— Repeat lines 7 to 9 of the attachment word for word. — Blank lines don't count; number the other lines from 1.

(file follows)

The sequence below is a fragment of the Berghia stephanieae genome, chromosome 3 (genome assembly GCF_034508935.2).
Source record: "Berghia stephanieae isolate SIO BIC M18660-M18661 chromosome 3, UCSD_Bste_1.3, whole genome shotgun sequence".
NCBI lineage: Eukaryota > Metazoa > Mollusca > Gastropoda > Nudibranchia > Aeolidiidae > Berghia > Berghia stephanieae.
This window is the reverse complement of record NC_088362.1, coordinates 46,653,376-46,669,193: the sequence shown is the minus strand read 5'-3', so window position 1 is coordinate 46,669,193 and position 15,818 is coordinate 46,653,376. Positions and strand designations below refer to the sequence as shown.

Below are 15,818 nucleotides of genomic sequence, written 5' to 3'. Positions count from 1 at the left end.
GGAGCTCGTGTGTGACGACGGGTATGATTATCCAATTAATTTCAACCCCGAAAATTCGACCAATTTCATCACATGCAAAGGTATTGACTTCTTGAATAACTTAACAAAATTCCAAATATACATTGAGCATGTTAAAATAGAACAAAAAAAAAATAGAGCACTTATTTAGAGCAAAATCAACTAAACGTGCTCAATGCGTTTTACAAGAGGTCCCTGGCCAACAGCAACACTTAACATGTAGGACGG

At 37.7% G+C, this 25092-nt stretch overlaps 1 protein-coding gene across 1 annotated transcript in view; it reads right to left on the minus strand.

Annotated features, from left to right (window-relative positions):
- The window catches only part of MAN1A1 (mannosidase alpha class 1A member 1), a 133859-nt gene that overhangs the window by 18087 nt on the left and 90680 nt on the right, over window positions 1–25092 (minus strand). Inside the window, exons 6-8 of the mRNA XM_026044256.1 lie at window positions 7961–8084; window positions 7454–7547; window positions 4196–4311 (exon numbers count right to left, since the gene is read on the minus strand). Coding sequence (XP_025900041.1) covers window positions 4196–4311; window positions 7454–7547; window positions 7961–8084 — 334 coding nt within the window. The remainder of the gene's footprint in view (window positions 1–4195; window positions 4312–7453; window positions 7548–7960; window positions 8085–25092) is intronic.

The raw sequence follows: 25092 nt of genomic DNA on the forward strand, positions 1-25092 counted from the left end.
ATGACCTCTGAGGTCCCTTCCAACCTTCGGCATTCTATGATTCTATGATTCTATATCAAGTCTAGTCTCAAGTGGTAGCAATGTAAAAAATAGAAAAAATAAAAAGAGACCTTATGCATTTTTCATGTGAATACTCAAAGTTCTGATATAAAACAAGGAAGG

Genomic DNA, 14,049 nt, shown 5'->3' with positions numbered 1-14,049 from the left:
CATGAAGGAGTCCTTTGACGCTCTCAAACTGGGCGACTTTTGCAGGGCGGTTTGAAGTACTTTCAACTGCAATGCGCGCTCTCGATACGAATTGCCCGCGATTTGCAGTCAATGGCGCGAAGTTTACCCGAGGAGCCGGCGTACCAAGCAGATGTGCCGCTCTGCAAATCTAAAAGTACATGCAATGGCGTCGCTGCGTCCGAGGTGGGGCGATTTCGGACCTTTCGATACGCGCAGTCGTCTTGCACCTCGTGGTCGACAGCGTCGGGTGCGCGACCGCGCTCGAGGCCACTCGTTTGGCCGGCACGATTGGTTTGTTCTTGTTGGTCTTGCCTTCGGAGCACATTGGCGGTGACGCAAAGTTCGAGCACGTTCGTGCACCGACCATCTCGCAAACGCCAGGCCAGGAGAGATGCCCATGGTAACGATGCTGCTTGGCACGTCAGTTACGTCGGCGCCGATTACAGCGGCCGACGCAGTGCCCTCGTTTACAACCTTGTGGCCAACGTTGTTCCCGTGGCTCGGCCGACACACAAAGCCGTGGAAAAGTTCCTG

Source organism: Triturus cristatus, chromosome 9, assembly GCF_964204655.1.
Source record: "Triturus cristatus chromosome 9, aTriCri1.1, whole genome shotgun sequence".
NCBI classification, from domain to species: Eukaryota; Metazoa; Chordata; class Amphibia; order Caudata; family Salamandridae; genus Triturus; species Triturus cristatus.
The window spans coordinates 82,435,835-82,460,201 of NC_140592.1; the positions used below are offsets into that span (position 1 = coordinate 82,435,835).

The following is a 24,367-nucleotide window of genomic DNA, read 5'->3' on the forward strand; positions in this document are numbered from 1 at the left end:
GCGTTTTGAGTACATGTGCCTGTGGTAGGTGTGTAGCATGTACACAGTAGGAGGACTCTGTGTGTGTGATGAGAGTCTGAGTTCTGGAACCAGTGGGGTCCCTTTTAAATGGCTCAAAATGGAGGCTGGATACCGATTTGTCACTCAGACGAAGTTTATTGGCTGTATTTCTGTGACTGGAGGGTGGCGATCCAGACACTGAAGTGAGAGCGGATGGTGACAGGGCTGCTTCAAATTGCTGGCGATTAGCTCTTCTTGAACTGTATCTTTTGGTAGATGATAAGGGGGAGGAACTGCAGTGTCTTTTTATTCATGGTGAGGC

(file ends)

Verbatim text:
At 37.7% G+C, this 25092-nt stretch overlaps 1 protein-coding gene across 1 annotated transcript in view; it reads right to left on the minus strand.

Annotated features, from left to right (window-relative positions):
- The window catches only part of MAN1A1 (mannosidase alpha class 1A member 1), a 133859-nt gene that overhangs the window by 18087 nt on the left and 90680 nt on the right, over window positions 1–25092 (minus strand). Inside the window, exons 6-8 of the mRNA XM_026044256.1 lie at window positions 7961–8084; window positions 7454–7547; window positions 4196–4311 (exon numbers count right to left, since the gene is read on the minus strand). Coding sequence (XP_025900041.1) covers window positions 4196–4311; window positions 7454–7547; window positions 7961–8084 — 334 coding nt within the window. The remainder of the gene's footprint in view (window positions 1–4195; window positions 4312–7453; window positions 7548–7960; window positions 8085–25092) is intronic.